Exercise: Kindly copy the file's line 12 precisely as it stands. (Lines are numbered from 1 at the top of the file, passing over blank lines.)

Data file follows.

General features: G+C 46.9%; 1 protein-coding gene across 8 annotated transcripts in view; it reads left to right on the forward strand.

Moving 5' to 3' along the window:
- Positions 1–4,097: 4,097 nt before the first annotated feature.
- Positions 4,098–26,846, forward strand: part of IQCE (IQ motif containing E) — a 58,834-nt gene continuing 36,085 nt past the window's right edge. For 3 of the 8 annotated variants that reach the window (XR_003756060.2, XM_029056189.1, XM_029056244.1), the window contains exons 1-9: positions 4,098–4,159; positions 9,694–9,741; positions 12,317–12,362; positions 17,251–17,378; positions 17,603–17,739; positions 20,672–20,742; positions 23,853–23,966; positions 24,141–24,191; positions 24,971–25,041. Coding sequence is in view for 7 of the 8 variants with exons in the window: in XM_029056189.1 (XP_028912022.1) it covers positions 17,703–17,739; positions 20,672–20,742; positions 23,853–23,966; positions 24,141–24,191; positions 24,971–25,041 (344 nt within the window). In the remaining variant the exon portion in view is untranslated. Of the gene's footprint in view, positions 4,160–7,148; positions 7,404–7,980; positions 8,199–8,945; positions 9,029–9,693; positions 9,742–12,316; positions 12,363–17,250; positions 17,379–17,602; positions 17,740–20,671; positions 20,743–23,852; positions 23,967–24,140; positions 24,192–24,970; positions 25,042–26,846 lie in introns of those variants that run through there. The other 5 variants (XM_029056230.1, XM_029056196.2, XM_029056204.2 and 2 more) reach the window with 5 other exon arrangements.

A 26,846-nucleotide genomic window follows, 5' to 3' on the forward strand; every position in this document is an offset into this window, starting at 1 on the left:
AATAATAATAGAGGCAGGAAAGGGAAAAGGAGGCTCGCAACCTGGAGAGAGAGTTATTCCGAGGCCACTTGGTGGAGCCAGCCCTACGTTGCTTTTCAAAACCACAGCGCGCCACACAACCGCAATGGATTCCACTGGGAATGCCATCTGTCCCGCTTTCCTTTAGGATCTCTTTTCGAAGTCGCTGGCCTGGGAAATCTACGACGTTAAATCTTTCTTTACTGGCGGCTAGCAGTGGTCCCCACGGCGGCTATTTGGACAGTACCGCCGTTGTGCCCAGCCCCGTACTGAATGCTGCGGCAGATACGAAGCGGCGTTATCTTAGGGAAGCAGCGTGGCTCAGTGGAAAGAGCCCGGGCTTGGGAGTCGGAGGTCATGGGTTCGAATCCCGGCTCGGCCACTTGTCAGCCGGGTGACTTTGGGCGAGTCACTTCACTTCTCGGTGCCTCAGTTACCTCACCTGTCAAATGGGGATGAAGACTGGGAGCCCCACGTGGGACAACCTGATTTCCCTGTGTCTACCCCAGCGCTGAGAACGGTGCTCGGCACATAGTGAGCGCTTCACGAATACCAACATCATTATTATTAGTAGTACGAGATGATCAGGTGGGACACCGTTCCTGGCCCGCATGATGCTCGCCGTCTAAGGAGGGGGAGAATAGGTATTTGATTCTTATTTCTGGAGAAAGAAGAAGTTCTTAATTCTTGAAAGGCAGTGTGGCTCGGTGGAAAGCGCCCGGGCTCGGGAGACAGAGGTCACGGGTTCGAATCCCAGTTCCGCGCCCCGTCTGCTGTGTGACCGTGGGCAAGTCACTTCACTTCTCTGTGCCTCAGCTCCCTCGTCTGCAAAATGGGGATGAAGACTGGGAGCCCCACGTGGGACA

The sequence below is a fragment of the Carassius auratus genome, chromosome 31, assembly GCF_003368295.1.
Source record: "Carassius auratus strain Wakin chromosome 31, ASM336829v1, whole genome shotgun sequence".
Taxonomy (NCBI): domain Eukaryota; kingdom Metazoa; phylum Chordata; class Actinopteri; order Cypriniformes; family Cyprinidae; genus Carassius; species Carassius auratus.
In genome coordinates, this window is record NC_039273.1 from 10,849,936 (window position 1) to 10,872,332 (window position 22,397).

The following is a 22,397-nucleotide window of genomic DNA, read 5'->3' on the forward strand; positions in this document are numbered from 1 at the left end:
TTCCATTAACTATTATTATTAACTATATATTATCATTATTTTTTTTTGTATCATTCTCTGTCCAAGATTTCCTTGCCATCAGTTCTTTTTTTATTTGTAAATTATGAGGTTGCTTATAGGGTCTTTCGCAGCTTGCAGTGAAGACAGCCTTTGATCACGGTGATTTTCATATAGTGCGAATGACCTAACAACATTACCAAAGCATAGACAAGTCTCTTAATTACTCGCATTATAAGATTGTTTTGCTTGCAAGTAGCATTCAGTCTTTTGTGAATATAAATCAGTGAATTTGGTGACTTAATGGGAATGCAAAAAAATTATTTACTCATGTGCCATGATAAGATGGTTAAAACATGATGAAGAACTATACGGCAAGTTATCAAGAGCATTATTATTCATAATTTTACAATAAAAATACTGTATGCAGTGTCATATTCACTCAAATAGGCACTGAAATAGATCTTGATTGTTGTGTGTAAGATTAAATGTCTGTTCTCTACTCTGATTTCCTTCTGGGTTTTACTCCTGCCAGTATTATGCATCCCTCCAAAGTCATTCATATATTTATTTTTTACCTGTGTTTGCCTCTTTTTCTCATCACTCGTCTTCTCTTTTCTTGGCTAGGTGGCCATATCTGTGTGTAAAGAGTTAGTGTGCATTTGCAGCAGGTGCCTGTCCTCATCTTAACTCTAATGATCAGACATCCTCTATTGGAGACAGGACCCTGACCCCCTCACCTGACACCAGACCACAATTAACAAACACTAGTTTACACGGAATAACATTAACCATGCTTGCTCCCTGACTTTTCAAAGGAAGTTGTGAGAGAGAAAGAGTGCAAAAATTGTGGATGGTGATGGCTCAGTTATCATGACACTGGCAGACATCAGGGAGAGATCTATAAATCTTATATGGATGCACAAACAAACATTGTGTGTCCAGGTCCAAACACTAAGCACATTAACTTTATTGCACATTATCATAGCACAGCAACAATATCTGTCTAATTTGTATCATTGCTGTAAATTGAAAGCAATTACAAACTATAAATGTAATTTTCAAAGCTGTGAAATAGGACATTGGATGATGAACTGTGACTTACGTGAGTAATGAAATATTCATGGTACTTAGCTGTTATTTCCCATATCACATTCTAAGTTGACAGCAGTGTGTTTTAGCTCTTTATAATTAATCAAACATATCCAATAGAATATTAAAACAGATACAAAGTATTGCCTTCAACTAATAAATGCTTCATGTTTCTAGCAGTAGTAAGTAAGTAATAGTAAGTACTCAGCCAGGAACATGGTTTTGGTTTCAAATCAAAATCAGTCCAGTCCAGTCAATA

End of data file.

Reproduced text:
TTCCATTAACTATTATTATTAACTATATATTATCATTATTTTTTTTTGTATCATTCTCTGTCCAAGATTTCCTTGCCATCAGTTCTTTTTTTATTTGTAAATTATGAGGTTGCTTATAGGGTCTTTCGCAGCTTGCAGTGAAGACAGCCTTTGATCACGGTGATTTTCATATAGTGCGAATGACCTAACAACATTACCAAAGCATAGACAAGTCTCTTAATTACTCGCATTATAAGATTGTTTTGCTTGCAAGTAGCATTCAGTCTTTTGTGAATATAAATCAGTGAATTTGGTGACTTAATGGGAATGCAAAAAAATTATTTACTCATGTGCCATGATAAGATGGTTAAAACATGATGAAGAACTATACGGCAAGTTATCAAGAGCATTATTATTCATAATTTTACAATAAAAATACTGTATGCAGTGTCATATTCACTCAAATAGGCACTGAAATAGATCTTGATTGTTGTGTGTAAGATTAAATGTCTGTTCTCTACTCTGATTTCCTTCTGGGTTTTACTCCTGCCAGTATTATGCATCCCTCCAAAGTCATTCATATATTTATTTTTTACCTGTGTTTGCCTCTTTTTCTCATCACTCGTCTTCTCTTTTCTTGGCTAGGTGGCCATATCTGTGTGTAAAGAGTTAGTGTGCATTTGCAGCAGGTGCCTGTCCTCATCTTAACTCTAATGATCAGACATCCTCTATTGGAGACAGGACCCTGACCCCCTCACCTGACACCAGACCACAATTAACAAACACTAGTTTACACGGAATAACATTAACCATGCTTGCTCCCTGACTTTTCAAAGGAAGTTGTGAGAGAGAAAGAGTGCAAAAATTGTGGATGGTGATGGCTCAGTTATCATGACACTGGCAGACATCAGGGAGAGATCTATAAATCTTATATGGATGCACAAACAAACATTGTGTGTCCAGGTCCAAACACTAAGCACATTAACTTTATTGCACATTATCATAGCACAGCAACAATATCTGTCTAATTTGTATCATTGCTGTAAATTGAAAGCAATTACAAACTATAAATGTAATTTTCAAAGCTGTGAAATAGGACATTGGATGATGAACTGTGACTTACGTGAGTAATGAAATATTCATGGTACTTAGCTGTTATTTCCCATATCACATTCTAAGTTGACAGCAGTGTGTTTTAGCTCTTTATAATTAATCAAACATATCCAATAGAATATTAAAACAGATACAAAGTATTGCCTTCAACTAATAAATGCTTCATGTTTCTAGCAGTAGTAAGTAAGTAATAGTAAGTACTCAGCCAGGAACATGGTTTTGGTTTCAAATCAAAATCAGTCCAGTCCAGTCAATA